By Greggory Warren, CFA
With the domestic equity markets up 9% during the first two months of 2012 and most international stock markets posting equally solid returns, we expect most of the asset managers we cover to see increases in their assets under management. However, investor capital continues to be directed primarily at fixed-income assets, with intermediate-term bond funds picking up the largest share of investor inflows. With passively managed U.S. and international stock funds capturing almost all of the money flowing into equity and fixed income continuing to be the asset class of choice for a risk-averse market, we believe the more broadly diversified asset managers, especially those with solid equity and fixed-income franchises, exchange-traded fund platforms, and the ability to offer exposure to international markets, will hold the strongest hand.
Investors Shun Actively Managed U.S. Stock Funds
Despite stronger domestic equity markets in January and February, with the S&P 500 Index up 9% on a total return basis through the end of last month, investors continued to shun actively managed U.S. stock funds, pulling out more than $10 billion during the first two months of 2012. The outflows from actively managed U.S. stock funds weren't as bad as in the third and fourth quarters of last year (when investors pulled out $49 billion and $46 billion, respectively), but still a far cry from the more than $15 billion that flowed into these funds during the first quarter of 2011. Meanwhile, flows into U.S. stock index funds and exchange-traded funds look to be on par with what we were seeing in the year-ago period, with $7 billion and $14 billion, respectively, flowing into these passive investment vehicles. Flows into international stock funds have also picked up pace so far in 2012, unencumbered by some of the events--like the Japanese earthquake/tsunami and the start of the Arab revolts--that derailed flows in the first quarter of last year. Overall, though, investors continue to favor passively managed investments when putting money to work in equities--a trend that has been in place for U.S. equities since 2005, and one that kicked in for international equities during 2008.
This trend continues to benefit the two asset managers we cover that have a stronger presence in the passive investment channel: BlackRock (BLK) and Invesco (IVZ). Based on information provided by Morningstar Direct, BlackRock picked up another $2 billion in inflows into equities with its iShares ETF business last month, with nearly $7 billion flowing into equity ETFs (70% U.S. stock/30% international) since the start of the year. This is about the same amount of investor capital that BlackRock has picked up year to date through its fixed-income ETF offerings, which (based on the continued flood of capital going into fixed-income funds) is saying something. While the industry giant has also seen more money flow into equity index funds this year, BlackRock is seeing an even larger amount of investor capital work its way into actively managed equity products.
Meanwhile, Invesco has seen more than $5 billion flow into its PowerShares ETF business since the start of 2012, with the majority of that capital being directed at funds dedicated to U.S. stocks. This more than makes up for the outflows the firm continues to see from its actively managed domestic stock funds and adds some additional color to management's comments during the fourth-quarter call about Invesco seeing an increased interest in equities in the early part of 2012. With the overall trend of fund flows in the asset management industry continuing to favor ETFs and other passive investments over actively managed equity strategies, we think BlackRock and Invesco have a meaningful leg up over their peers. While Franklin Resources (BEN) does not have much of a presence in passive investment products, it makes up for it with a portfolio that is more global in nature, with more than half of its AUM invested in global/international strategies and one third of managed assets sourced from clients domiciled outside the United States. Even so, Franklin pulled in more with its U.S. stock fund offerings than it did with international equities offerings through the first two months of the calendar year.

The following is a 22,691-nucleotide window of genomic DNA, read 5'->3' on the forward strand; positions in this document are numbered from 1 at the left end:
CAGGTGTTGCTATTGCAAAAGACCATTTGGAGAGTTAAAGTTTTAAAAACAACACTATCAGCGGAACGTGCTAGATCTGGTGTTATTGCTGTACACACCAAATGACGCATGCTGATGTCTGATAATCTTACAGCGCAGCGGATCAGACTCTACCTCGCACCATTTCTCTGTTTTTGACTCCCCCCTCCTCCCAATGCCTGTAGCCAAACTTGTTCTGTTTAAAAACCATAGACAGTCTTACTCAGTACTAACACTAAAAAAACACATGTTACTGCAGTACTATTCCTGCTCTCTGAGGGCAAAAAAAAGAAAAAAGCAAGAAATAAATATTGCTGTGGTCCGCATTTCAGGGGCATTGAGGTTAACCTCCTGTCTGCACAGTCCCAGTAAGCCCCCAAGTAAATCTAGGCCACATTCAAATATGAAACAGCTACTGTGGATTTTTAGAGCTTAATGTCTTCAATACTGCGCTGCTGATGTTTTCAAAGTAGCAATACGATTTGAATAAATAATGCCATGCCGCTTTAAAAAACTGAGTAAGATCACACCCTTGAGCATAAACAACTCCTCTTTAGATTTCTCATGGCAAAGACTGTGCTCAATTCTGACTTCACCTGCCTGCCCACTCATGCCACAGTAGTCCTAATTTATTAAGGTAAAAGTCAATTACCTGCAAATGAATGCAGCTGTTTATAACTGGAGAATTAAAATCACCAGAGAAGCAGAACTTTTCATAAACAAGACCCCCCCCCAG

The biggest losers here continue to be the more equity-heavy names we cover that have a heavier focus on U.S. equities and don't offer investors a compelling enough reason to invest with them. This makes these firms far more reliant on market appreciation to drive gains in their level of assets under management. Of the companies we cover that fit this bill, Janus Capital Group (JNS) stands out, as a string of really poor performances from both its U.S. and international stock funds over the past year and a half continues to drive meaningful outflows from the equity side of its business. Not surprisingly, the one winning asset class for Janus over the past three years has been fixed income, which has driven more than $12 billion in net inflows for the firm (which had just $3 billion in fixed-income AUM at the end of 2008).
Taxable Bonds Continue to Dominate Fund Flows
From the start of 2009 until the end of 2011, more than $550 billion flowed into actively managed taxable bond funds, with another $190 billion being dedicated to passively managed products (45% index funds/55% ETFs). Based on results seen through the first two months of this year, with $20 billion flowing into actively managed taxable bond funds during January and another $24 billion coming through in February, it looks like 2012 could end up being the fourth straight year when flows into the taxable bond category far outstrip those for any other category tracked by Morningstar Direct.
Inflows into intermediate-term bond funds have dominated the inflows into taxable-bond funds over the past three years. The trend has not changed all that much in 2012, as more than $15 billion flowed into the category last month, increasing the total inflows into intermediate-term bond funds to more than $28 billion during the first two months of the year (representing more than 40% of total inflows into taxable bonds in 2012). The flows into the category this year have been split among actively managed funds (60%), index funds (30%), and ETFs (10%).